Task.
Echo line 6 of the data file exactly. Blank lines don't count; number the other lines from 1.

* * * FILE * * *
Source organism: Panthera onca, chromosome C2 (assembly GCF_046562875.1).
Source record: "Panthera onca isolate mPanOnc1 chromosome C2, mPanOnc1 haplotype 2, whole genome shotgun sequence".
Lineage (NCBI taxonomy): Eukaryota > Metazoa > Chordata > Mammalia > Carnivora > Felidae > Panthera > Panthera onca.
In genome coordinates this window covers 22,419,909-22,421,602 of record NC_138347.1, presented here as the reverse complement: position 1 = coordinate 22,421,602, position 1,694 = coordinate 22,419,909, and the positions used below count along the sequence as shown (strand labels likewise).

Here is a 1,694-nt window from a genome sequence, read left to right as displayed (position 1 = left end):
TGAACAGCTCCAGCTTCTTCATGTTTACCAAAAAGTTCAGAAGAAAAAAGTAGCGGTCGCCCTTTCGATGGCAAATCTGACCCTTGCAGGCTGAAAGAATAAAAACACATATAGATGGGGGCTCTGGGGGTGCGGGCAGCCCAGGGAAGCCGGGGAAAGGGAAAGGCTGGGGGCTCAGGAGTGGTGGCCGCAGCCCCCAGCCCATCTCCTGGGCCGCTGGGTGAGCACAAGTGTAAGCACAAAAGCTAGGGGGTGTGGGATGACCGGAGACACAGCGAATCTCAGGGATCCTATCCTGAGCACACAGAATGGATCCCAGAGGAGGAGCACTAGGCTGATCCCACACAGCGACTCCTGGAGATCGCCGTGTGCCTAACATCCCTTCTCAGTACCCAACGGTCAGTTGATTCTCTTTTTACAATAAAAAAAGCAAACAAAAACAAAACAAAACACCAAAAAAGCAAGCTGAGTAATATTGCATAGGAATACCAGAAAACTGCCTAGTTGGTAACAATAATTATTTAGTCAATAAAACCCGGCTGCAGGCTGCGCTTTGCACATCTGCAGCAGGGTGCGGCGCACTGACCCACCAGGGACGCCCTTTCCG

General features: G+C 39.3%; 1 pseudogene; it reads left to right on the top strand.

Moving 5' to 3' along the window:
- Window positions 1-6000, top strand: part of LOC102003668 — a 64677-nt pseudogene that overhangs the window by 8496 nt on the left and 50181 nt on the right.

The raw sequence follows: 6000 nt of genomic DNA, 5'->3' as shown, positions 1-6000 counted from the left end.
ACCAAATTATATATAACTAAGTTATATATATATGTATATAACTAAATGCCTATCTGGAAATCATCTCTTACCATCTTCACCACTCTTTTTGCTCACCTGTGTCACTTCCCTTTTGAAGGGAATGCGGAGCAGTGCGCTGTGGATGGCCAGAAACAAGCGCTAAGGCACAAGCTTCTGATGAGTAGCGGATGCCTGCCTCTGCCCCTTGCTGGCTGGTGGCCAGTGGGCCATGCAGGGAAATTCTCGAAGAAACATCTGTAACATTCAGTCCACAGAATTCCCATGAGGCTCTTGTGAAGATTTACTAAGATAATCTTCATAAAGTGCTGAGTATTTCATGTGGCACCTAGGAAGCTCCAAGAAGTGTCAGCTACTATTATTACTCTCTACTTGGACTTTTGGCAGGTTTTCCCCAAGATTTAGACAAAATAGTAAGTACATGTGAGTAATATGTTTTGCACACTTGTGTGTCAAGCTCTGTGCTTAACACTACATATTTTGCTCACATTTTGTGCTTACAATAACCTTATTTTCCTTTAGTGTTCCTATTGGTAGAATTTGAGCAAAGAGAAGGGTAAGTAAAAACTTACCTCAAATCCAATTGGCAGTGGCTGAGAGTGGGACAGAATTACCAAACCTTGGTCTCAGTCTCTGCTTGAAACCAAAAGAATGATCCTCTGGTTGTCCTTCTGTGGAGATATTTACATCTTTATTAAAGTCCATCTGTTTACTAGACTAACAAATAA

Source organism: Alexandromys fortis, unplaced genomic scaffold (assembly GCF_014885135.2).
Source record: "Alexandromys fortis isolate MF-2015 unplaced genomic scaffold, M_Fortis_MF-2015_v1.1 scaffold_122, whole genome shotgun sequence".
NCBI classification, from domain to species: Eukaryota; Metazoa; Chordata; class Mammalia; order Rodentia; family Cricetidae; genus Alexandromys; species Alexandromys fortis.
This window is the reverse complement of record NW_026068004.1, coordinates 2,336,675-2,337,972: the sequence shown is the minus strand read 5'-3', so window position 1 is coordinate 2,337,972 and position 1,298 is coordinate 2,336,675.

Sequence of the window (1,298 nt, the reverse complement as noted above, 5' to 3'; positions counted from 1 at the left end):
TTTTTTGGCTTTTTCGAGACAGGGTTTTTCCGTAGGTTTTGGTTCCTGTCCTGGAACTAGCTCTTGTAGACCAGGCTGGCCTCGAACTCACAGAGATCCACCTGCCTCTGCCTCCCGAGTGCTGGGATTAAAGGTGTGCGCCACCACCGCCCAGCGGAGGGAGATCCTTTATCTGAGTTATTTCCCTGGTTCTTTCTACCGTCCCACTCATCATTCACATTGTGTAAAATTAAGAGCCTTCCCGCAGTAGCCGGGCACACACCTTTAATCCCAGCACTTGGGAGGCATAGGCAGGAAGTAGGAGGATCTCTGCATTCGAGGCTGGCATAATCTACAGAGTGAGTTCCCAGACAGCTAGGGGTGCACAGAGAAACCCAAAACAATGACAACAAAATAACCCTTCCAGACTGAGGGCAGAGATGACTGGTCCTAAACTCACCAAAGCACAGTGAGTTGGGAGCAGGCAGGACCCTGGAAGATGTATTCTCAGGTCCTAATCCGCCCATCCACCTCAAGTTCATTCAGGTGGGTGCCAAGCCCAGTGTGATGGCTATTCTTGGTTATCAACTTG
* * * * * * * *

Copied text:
TGAACAGCTCCAGCTTCTTCATGTTTACCAAAAAGTTCAGAAGAAAAAAGTAGCGGTCGCCCTTTCGATGGCAAATCTGACCCTTGCAGGCTGAAAGAATAAAAACACATATAGATGGGGGCTCTGGGGGTGCGGGCAGCCCAGGGAAGCCGGGGAAAGGGAAAGGCTGGGGGCTCAGGAGTGGTGGCCGCAGCCCCCAGCCCATCTCCTGGGCCGCTGGGTGAGCACAAGTGTAAGCACAAAAGCTAGGGGGTGTGGGATGACCGGAGACACAGCGAATCTCAGGGATCCTATCCTGAGCACACAGAATGGATCCCAGAGGAGGAGCACTAGGCTGATCCCACACAGCGACTCCTGGAGATCGCCGTGTGCCTAACATCCCTTCTCAGTACCCAACGGTCAGTTGATTCTCTTTTTACAATAAAAAAAGCAAACAAAAACAAAACAAAACACCAAAAAAGCAAGCTGAGTAATATTGCATAGGAATACCAGAAAACTGCCTAGTTGGTAACAATAATTATTTAGTCAATAAAACCCGGCTGCAGGCTGCGCTTTGCACATCTGCAGCAGGGTGCGGCGCACTGACCCACCAGGGACGCCCTTTCCG